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Proof-of-Stake Was Bigger Than Eth 2.0 in 2020

In by a hairs breadth a single year, staking has gone from an academic exercise to a dominant force in crypto. 

The biggest staking yarn of 2020 is, of course, the launch of Ethereum 2.0. But beyond that, the past year has seen a tremendous flowering of proof-of-stake (PoS) networks. Four of the top nine crypto assets by shop cap are on a path to proof-of-stake. In January, the number was zero – and more are poised to follow. 

This post is part of CoinDesk’s 2020 Year in Periodical – a collection of op-eds, essays and interviews about the year in crypto and beyond. Tim Ogilvie is the CEO of Staked, which runs hazarding infrastructure for institutional investors, exchanges, custodians, and wallets.

Proof-of-stake now represents roughly 15% of the total crypto store cap. Much of the acceleration in crypto development we’ve seen this year is attributable to proof-of-stake blockchains, including Ethereum as jet as Polkadot, Cardano, NEAR, Solana and others.

As proof-of-stake’s dominance in developer engagement continues to grow through the on year, we’ll see an explosion of user-facing projects and apps. 

One enduring criticism of proof-of-stake is that it is only theoretical. Many expropriated a PoS blockchain would fall down in practice, like an academic building a bridge out of books. Previously successful founds of PoS blockchains like Tezos and Cosmos did little to silence the critics.

Ethereum 2.0’s frequent delays and apparent setbacks no waver added to this skepticism, with the project becoming something of a punchline in the crypto world until its successful dispatch last month. And with that, proof-of-stake moved to the main stage.

Ethereum is second only to Bitcoin in dubs of total market cap, and boasts the largest developer community of any blockchain. The fact that it is finally moving to proof-of-stake sends a not guilty signal that the concept is here to stay. Ethereum 2.0 is now set to become the top staking chain – though exactly when is anyone’s guess.

While Ethereum 2.0 take ons a coming-out party for proof-of-stake, to focus only on Ethereum’s successful upgrade is to miss a much bigger picture. Myriad PoS networks are finding success and adoption this year.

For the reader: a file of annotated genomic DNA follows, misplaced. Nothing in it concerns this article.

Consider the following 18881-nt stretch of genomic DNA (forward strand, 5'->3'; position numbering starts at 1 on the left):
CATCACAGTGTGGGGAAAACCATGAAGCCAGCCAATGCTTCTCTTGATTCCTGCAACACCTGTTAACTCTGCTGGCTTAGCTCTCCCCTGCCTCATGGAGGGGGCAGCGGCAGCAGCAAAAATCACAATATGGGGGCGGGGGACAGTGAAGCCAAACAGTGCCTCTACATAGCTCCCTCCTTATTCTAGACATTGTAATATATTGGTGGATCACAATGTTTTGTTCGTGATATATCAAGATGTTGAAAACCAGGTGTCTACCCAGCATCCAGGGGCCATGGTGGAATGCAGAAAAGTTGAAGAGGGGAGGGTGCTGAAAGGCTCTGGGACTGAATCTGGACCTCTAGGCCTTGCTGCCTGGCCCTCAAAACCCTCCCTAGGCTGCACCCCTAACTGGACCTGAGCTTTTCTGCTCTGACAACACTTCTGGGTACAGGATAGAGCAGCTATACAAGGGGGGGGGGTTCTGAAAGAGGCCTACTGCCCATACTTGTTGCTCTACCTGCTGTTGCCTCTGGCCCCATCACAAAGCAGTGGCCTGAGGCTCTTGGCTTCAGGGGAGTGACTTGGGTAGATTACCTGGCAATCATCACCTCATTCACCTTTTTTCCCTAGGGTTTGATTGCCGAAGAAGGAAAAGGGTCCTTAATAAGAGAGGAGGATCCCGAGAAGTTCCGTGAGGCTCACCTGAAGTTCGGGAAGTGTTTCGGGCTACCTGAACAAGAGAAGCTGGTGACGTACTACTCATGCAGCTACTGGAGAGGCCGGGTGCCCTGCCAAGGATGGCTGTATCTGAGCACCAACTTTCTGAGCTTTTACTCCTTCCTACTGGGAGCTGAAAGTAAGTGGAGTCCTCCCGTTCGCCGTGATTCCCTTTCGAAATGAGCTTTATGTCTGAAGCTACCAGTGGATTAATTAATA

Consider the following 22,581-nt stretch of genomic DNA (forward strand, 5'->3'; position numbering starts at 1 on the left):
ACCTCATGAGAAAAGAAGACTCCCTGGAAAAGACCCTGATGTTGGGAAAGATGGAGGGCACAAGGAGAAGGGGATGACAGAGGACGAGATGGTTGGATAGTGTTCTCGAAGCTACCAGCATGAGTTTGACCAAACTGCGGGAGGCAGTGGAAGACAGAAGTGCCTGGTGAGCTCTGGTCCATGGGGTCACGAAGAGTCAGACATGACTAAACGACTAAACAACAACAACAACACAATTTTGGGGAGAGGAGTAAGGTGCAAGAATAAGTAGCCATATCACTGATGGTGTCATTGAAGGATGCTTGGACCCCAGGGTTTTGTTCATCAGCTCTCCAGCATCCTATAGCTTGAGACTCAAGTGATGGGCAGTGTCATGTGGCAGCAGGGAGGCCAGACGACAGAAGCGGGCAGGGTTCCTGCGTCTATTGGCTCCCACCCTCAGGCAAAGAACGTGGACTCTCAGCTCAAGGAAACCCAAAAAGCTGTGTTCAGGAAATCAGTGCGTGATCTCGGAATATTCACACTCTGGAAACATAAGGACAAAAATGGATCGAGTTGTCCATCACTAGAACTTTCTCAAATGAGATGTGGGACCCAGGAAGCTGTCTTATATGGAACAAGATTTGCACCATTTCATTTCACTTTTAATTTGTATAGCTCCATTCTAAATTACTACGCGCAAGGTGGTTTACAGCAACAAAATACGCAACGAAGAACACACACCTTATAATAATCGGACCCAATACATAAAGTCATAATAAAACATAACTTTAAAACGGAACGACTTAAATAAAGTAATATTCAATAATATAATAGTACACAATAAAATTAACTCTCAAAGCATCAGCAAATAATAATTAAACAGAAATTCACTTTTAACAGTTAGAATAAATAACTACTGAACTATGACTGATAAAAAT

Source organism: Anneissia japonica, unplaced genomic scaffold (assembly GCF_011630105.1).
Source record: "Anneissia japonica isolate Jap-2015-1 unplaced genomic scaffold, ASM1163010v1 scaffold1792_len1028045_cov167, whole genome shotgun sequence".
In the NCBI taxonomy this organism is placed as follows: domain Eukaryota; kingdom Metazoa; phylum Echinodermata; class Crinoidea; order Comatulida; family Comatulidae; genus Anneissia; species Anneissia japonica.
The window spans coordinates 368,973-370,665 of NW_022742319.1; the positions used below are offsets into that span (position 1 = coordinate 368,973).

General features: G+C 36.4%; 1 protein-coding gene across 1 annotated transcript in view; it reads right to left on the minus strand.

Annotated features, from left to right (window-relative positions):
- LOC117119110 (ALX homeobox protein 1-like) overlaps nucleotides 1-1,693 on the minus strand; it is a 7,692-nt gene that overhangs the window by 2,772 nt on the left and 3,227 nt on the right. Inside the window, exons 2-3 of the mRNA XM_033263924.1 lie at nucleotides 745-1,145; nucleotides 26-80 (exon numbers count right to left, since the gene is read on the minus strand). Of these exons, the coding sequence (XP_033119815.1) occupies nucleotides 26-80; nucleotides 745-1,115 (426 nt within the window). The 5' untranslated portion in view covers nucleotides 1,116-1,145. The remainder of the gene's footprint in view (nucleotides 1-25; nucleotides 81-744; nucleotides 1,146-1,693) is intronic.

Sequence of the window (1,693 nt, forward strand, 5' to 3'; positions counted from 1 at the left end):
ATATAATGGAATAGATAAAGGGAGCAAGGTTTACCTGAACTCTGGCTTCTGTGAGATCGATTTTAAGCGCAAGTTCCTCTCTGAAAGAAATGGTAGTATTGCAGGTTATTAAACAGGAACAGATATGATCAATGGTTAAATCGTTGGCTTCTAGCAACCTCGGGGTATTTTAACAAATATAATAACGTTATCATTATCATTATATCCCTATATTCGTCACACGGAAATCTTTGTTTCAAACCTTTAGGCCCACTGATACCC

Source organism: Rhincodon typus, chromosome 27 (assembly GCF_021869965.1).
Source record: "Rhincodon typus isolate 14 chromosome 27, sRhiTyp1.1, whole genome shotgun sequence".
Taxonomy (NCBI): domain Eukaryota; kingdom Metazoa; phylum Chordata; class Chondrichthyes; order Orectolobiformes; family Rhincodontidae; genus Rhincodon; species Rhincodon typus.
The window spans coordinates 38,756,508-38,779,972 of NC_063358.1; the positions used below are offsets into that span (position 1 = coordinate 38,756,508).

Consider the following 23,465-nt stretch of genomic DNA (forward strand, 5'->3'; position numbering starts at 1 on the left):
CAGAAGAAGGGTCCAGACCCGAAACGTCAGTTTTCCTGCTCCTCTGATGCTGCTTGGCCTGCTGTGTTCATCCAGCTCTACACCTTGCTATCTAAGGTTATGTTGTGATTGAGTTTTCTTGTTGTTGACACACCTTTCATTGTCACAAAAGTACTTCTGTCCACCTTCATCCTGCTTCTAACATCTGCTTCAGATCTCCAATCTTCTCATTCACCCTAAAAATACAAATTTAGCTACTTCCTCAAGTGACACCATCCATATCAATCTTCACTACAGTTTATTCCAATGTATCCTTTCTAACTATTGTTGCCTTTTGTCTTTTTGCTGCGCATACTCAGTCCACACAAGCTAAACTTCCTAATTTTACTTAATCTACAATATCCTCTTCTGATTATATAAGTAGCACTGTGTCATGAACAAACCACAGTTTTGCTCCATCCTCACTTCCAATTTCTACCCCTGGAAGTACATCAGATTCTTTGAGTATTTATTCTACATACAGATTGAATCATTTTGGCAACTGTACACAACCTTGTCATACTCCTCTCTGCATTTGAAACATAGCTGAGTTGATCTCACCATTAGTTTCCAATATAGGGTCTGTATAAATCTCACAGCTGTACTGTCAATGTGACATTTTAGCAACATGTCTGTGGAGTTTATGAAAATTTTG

Polkadot, currently the largest PoS chain, now has over $3 billion defined. Chainlink, the fifth-largest crypto asset by market cap, has announced that it, too, plans to shift to PoS. More will follow. By the end of 2021, uncountable of the top chains will have moved to various degrees of staking systems. 

To be sure, bitcoin will keep its jurisdiction as the single biggest crypto asset. It was the first, it’s the most well-known and it has a clear and easily understandable use case. But this is less a counter-argument than the departure that proves an emerging rule. Bitcoin is an excellent foundation as a store of value, but those looking to build requests and institutions for a decentralized economy will continue to migrate to proof-of-stake. 

Adoption will continue to surge as a result of the drag and developer activity we see across proof-of-stake blockchains, which sets them apart from Bitcoin, stablecoins and “meme cashes.” The multiple Bitcoin bridges currently coming to market reflect this: The vast wealth held in bitcoin is yearning for new ways to make returns … on PoS blockchains. 

Proof-of-stake has always been the destination for Ethereum and for many other projects in crypto. Some cynicism was destined along the way – and certainly, the progress of PoS networks has not been without setbacks. But in 2020 the theory became reality.

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